Austinite Bri Ussery was ready for a drastic change. The owner of home goods shop East Co. and cofounder of the newly launched interior design firm Dor Design House had a dingy, closed-off 1980s kitchen that left a lot to the imagination. After living in the home for a decade alongside her wife, Dee, and their six-year-old daughter, she wanted to trade in design faux pas like cramped corners, dated cabinetry, a fake laminate backsplash, and fluorescent lighting for a clean, bright, and more open-concept space, one infused with “personality” and “cohesive with the rest” of her home.
Bri’s style is decidedly eclectic, and her North Austin (it’s officially in the suburb of Pflugerville) home is filled with contemporary art, relaxed, textured neutrals, and sculptural accessories. But with a tight budget, she got crafty with Semihandmade cabinet doors, family heirlooms, and a simple palette to create a kitchen she loves. One of her favorite elements? The restored stained-glass window passed down from her mother, who passed six years ago.
Kitchen Location: Pflugerville, Texas
The “before”: “Bad linoleum, which revealed stained, peeling concrete underneath, and lots of wood tones, but not in a good way,” Bri says. “It was not functional, and we removed a hall closet and pantry to open up the space.”
The inspiration: After living with a dark and dreary kitchen for 10 years, she wanted “clean and white.” “If you go too white, though, it can start to feel sterile, so that’s why we added the vintage rug, open shelving, and warm woods.”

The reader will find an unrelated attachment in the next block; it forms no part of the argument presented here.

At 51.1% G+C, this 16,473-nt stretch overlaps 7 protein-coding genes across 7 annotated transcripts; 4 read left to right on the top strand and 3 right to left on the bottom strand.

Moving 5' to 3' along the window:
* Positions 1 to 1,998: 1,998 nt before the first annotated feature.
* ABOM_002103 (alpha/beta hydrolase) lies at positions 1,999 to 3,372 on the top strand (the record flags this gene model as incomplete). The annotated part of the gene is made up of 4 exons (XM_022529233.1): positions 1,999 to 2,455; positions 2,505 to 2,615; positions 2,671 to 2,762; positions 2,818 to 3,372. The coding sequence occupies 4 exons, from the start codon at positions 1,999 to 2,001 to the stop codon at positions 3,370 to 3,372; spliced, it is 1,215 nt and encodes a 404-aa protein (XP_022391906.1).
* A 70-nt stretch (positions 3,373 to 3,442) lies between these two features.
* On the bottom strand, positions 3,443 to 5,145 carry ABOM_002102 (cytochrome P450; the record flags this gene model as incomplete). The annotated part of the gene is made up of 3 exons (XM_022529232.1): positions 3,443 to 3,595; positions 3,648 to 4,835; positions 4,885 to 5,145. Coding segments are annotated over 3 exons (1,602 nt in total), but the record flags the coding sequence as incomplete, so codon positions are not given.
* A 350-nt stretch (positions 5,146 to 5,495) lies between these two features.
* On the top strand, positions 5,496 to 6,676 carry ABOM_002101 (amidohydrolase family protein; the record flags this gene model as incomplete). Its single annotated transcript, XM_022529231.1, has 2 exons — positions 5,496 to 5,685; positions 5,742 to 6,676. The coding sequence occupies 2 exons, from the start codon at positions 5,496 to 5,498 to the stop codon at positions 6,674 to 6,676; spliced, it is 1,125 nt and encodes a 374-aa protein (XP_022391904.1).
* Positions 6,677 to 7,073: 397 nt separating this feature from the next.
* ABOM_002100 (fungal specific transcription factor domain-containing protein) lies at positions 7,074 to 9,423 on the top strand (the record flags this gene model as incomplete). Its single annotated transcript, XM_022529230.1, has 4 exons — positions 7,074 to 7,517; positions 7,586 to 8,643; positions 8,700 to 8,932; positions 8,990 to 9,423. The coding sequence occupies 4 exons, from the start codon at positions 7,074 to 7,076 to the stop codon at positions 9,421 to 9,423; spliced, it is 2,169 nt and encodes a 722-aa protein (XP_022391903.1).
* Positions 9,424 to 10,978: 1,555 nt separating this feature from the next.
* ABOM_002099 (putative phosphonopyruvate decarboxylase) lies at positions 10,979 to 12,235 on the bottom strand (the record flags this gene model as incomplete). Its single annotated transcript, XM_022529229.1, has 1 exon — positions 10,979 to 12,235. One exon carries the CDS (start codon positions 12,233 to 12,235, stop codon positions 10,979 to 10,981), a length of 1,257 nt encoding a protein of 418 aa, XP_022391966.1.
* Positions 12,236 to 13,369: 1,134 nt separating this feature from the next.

Square footage: By removing walls and expanding the cramped space, the kitchen ended up much more livable than before, totaling 228 square feet.
Budget: Around $20,000
Most insane splurge: “The tile flooring and Smeg fridge,” Bri says. “It cost much more than a standard fridge, but we chose that because we did the open shelving. Most refrigerators hide within cabinetry, while this one is beautiful from all three sides.”
Sneakiest save: The IKEA cabinetry is “actually built really well and can make any kitchen look custom” for a fraction of the cost.
The best part: On the oval opening: “It feels like a window into the rest of the house,” Bri says. “When you are in the kitchen doing dishes, cooking or entertaining, you can see the gallery wall of the other side in the living room.”
What I’d never do again: “I would check myself into a hotel or coordinate it with a vacation,” she says. “I would never try to live in a home during a remodel, especially since it took two months, when we originally expected it to take just four weeks.”
Final bill: $28,000
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Originally Appeared on Architectural Digest